Thursday, September 01, 2011

Gonna Flip it (Updated 9/3)

So this weekend I’m going to Flip my classroom. 
For those of you not totally in the Educational Technology game (or the Ed Fad game for that matter), “Flipping” the classroom is creating or linking of videos for kids to watch in short snippets outside of class, then making your entire class time full of hands-on-activity and engagement.  It’s what Khan Academy is supposed to be all about; direction at home, concept engagement and mastery at school.  I’m going to give it a try.
This weekend I’m assigning a seven minute portion of this video from Economics USA regarding the overall increase of a Production Possibilities Curve related to the Great Depression and World War One (10:17 to 17:00 if you are dying to know).  It’s old but effective, explaining the basic principals while guiding you through history, and doing it in a short period of time.  On Tuesday I’ll get them into groups and have them break down the video, then attempt to get them to try and increase a PPC for the current Great Recession.  Then we’ll come back together and discuss.
It doesn’t take much for me to buy into good educational technology.  If I find a tool that works in the classroom, I use it.  I don’t screw around.  The concept of “flipping” is niggling me in an odd way though.  Something is just seeming too faddy and almost techno-elitist in how people are espousing its virtue.  Here’s four questions I have for the currently active “flippers”.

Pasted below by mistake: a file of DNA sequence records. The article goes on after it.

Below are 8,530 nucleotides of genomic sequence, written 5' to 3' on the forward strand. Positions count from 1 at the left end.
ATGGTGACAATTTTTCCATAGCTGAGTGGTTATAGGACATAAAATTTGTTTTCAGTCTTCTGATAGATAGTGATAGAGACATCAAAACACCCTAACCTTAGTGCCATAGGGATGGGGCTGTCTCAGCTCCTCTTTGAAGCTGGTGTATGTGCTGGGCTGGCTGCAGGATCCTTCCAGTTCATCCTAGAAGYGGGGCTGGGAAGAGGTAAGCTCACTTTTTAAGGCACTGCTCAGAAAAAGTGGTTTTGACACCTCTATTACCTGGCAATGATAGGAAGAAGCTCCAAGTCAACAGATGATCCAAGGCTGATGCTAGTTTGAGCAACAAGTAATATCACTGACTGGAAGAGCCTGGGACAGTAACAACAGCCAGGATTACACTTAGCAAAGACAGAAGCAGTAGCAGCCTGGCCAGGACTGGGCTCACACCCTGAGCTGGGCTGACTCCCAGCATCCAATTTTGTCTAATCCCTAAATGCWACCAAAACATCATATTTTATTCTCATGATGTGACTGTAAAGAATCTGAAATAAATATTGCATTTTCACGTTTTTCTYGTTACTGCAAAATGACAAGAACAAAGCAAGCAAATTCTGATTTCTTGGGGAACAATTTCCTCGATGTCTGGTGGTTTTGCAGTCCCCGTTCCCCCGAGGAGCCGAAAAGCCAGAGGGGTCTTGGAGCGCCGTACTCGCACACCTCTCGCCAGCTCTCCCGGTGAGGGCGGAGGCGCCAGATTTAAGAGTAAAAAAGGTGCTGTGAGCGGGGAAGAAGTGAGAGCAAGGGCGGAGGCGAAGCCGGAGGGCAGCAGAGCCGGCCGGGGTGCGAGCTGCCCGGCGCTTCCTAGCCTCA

1.  It is insisted that constant student engagement is better than the “sage on stage” method of direct instruction.  Then how to you justify the generations of students that have successfully been instructed by good teachers through some direct instruction?  We’ve all had teachers that have the gift of the spoken word and have been effective at teaching students necessary content.  And the teacher “knows” that content is being taught to a student instead of guessing through self-directed learning.
2.  Speaking of bad power points and lecturing; isn’t a video the student watches at home basically the same thing?  What’s the difference between my 15 minute power point at school and the 15 minute power point at home?  I mean besides the fact that I’m right there to help answer questions.  Isn’t that direct instruction?
3.  What not reading?  Flipping classrooms seems to be all about the video experience while seemingly totally ignoring reading.  Is this a wise course of action?  I saw a comment on Twitter that insisted that no reading should ever be assigned without something interactive attached to it.  Aren’t we downplaying the importance of the read word?
4.  And finally, what happens when students don’t have Internet?  I’ve asked this a dozen times and I either get ignored or I get “well all children need to have Internet to be successful in the 21st Century environment.  The government needs to make Internet penetration in this country a priority for all students or we are doing them a massive disservice.”  Yeah, thanks for the public policy message but that still fails to answer my question.  How do you flip a class when half the kids don’t have online access?
Now the one class I’m flipping is full of AP students, a vast majority of which are middle, upper class students that I’m very sure have some access to the Net.  The concepts are not difficult, the video won’t be long, the class side of the lesson is engaging.  We shall see.    

(Update 9/3)
So there was no initial blow back from my demanding of an outside video online.  We'll see out Monday works out.  In the meantime, check out Robert's discussion around the perils of "Flipping" a classroom.  He states my worries in a much more eloquent way with excellent questions about everything from technology to testing to support.  It's more than worth a read.
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